College Education and Cost of Attendance (COA) 101

In seeking financial assistance for attending college, you would discover a number of options.  For example, there are grants provided by the federal government, a multitude of scholarships, several student loans, private loans, work study programs, personal and/or family money, and more.  The type and amount of financial assistance needed would be based on what is referred to as a COA or Cost of Attendance.  The COA is an estimate of what it would cost for you to attend college.  However, it is important to understand that this estimate is typically not the exact amount actually paid.

To complete the process of determining the Cost of Attendance, numerous college expenses are included such as tuition, textbooks, room, board, transportation/parking, and even personal expenses as well as a small amount for entertainment.  Keep in mind that when the COA is calculated, the numbers are unique to each student.  Because different colleges/universities, areas of study, expenses for dependent care, and purchases of equipment or supplies needed for college vary from one student to another, the estimate for the Cost of Attendance would be unique.

For the Cost of Attendance to be completed, an assessment would be completed by the federal government and college or university you plan to attend regarding financial position.  Using an EFC, the acronym for Expected Family Contribution, you and your family would be evaluated on income, assets, and other financial benefits.  Other factors assessed would include the number of people in your family attending college at the same time.  Using a specific formula a dollar amount would be identified regarding the amount of money you would need to pay but just as with the COA, this is only an estimate.

Then, after you apply for student aid by completing the Free Application for Federal Student Aid (FAFSA), the EFC information would be added to a special report you would receive called the Student Aid Report or SAR.  While this might sound a little complicated, the easiest way to remember how the COA works regarding funding for college is that the Expected Family Contribution dollar amount would be deducted from the Cost of Attendance, which ultimately would give you the amount needed in the form of financial aid for college.  In simple terms, the EFC minus the COA equals the amount of money needed to attend college.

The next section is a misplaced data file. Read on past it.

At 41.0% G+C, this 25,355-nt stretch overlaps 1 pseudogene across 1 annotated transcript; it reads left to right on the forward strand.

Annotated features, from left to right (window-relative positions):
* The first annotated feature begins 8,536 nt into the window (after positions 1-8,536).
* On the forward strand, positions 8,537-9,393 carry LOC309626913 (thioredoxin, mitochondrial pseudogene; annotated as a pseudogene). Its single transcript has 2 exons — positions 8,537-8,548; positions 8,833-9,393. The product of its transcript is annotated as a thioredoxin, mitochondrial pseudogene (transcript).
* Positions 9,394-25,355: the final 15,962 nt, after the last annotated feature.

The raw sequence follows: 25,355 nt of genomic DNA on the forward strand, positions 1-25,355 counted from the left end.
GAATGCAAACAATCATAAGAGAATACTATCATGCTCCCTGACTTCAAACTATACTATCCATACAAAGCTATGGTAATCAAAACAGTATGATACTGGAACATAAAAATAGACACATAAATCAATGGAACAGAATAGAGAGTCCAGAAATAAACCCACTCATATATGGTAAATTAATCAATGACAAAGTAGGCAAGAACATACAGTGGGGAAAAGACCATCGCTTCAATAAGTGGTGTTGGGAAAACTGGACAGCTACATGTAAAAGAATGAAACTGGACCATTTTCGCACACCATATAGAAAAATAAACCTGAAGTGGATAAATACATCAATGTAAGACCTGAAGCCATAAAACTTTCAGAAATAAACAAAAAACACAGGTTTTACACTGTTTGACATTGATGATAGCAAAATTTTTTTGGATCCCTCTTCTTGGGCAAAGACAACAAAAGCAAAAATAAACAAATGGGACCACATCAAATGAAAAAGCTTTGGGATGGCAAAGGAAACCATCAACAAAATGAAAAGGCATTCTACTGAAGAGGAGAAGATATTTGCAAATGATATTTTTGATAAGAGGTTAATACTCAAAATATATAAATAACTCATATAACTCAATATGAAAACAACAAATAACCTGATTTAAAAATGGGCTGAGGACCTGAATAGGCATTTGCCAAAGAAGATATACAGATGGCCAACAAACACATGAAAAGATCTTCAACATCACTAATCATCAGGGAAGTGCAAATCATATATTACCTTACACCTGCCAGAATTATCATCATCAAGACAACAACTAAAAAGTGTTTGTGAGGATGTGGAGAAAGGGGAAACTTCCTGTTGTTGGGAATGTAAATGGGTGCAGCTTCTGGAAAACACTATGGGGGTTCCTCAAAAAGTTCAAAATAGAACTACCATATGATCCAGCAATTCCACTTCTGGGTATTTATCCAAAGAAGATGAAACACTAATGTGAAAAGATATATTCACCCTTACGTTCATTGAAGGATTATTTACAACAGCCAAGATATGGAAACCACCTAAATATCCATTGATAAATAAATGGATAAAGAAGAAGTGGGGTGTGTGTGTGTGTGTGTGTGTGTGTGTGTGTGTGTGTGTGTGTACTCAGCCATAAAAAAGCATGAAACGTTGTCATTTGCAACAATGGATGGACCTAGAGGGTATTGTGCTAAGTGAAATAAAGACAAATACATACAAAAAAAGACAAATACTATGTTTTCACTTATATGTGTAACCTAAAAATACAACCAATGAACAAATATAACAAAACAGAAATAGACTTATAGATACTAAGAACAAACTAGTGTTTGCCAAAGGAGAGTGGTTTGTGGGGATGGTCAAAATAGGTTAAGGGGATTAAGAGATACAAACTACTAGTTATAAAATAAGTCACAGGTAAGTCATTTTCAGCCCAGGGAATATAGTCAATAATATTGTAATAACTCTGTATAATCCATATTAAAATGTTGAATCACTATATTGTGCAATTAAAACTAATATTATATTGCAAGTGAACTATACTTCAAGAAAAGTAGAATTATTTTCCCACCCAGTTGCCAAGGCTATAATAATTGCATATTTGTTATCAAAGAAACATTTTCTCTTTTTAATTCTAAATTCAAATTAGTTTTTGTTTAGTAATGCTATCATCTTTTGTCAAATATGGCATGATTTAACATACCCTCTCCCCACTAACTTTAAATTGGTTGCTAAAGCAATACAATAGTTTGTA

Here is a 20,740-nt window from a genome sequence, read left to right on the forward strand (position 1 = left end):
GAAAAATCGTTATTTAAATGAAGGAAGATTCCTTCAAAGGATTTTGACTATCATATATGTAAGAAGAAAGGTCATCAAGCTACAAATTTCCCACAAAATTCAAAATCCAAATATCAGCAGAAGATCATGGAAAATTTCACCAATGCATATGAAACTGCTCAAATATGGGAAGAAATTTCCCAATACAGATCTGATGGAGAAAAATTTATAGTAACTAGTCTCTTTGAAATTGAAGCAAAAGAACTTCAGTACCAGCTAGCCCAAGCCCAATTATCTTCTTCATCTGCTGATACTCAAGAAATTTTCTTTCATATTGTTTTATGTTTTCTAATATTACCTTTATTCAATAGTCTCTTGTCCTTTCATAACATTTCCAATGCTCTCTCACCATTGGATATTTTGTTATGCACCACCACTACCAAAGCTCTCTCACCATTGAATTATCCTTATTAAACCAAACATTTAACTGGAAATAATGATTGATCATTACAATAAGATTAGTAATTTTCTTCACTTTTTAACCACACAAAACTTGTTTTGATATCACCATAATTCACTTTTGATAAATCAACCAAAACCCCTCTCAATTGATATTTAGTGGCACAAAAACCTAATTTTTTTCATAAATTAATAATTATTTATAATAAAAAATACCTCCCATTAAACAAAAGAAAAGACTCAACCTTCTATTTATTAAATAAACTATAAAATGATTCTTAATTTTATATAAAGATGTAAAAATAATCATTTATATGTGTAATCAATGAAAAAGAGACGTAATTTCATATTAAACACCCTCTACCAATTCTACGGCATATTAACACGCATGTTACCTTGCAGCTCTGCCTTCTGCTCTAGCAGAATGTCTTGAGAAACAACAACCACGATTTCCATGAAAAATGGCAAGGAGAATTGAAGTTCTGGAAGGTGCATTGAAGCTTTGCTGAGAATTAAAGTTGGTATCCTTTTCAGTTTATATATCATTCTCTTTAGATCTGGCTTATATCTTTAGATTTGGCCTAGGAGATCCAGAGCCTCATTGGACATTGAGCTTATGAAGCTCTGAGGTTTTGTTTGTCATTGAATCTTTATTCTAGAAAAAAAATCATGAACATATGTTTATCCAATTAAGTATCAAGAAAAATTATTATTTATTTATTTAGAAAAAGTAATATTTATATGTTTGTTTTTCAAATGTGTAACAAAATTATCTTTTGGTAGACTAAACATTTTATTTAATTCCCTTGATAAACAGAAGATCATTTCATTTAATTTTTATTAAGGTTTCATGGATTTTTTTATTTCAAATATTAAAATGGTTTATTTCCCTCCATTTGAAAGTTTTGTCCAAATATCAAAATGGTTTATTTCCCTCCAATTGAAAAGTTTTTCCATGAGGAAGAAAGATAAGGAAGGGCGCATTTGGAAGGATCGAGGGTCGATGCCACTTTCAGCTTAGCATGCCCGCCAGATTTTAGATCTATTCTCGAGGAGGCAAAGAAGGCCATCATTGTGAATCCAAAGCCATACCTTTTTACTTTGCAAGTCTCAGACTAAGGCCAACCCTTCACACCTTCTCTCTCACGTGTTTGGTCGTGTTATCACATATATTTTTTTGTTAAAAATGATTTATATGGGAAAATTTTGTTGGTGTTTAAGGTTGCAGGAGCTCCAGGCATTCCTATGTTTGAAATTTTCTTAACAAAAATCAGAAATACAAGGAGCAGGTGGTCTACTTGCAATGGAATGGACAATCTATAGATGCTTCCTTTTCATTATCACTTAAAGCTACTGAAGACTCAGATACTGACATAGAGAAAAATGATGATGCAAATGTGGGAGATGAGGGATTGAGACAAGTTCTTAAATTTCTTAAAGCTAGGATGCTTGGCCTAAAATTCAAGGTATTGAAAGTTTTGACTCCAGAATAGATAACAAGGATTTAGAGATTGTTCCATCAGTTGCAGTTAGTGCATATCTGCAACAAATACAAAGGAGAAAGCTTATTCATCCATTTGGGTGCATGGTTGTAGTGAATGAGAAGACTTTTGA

When going through the process of determining the Cost of Attendance or COA for college, different dollar amounts would be used for being in the same district as the college or university, being out of district, and being out of state.  Then, for each of these scenarios, money would be calculated for the various expenses as mentioned such as tuition, books, living allowance, transportation/parking, personal expenses, and even fees associated with student loans.

Keep in mind that when going through all the steps connected to a COA, you would have assistance from the financial aid office for the college or university of interest.  This office would provide all the necessary forms, offer guidance, answer questions, and help you in any way possible to ensure all the required forms are completed correctly but also submitted on time and to the appropriate resources.

If planning to go to college and you realize that beyond personal money from you and your family that additional financial aid would be needed, we suggest you get started as early as possible in getting the EFC and COA completed.  The reason is that grant and scholarship money depletes the more students apply so starting early improves your chances of getting the money needed to pursue your dream of earning a college degree.

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